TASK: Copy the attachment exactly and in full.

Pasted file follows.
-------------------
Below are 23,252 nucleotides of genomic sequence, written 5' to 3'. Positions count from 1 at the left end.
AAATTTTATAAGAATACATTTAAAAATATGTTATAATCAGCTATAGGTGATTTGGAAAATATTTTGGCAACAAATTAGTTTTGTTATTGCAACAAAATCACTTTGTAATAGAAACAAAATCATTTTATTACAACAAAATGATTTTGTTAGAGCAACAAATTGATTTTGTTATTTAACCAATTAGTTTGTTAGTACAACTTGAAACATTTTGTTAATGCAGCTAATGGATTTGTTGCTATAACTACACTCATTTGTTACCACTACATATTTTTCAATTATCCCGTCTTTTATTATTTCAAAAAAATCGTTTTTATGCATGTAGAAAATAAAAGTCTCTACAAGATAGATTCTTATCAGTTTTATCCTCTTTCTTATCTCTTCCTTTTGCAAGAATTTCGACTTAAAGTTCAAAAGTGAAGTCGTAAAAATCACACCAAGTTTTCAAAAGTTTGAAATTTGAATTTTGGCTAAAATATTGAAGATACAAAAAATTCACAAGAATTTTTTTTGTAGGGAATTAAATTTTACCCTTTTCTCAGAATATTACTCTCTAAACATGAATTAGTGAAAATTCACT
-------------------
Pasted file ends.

Below are 23,252 nucleotides of genomic sequence, written 5' to 3'. Positions count from 1 at the left end.
AAATTTTATAAGAATACATTTAAAAATATGTTATAATCAGCTATAGGTGATTTGGAAAATATTTTGGCAACAAATTAGTTTTGTTATTGCAACAAAATCACTTTGTAATAGAAACAAAATCATTTTATTACAACAAAATGATTTTGTTAGAGCAACAAATTGATTTTGTTATTTAACCAATTAGTTTGTTAGTACAACTTGAAACATTTTGTTAATGCAGCTAATGGATTTGTTGCTATAACTACACTCATTTGTTACCACTACATATTTTTCAATTATCCCGTCTTTTATTATTTCAAAAAAATCGTTTTTATGCATGTAGAAAATAAAAGTCTCTACAAGATAGATTCTTATCAGTTTTATCCTCTTTCTTATCTCTTCCTTTTGCAAGAATTTCGACTTAAAGTTCAAAAGTGAAGTCGTAAAAATCACACCAAGTTTTCAAAAGTTTGAAATTTGAATTTTGGCTAAAATATTGAAGATACAAAAAATTCACAAGAATTTTTTTTGTAGGGAATTAAATTTTACCCTTTTCTCAGAATATTACTCTCTAAACATGAATTAGTGAAAATTCACT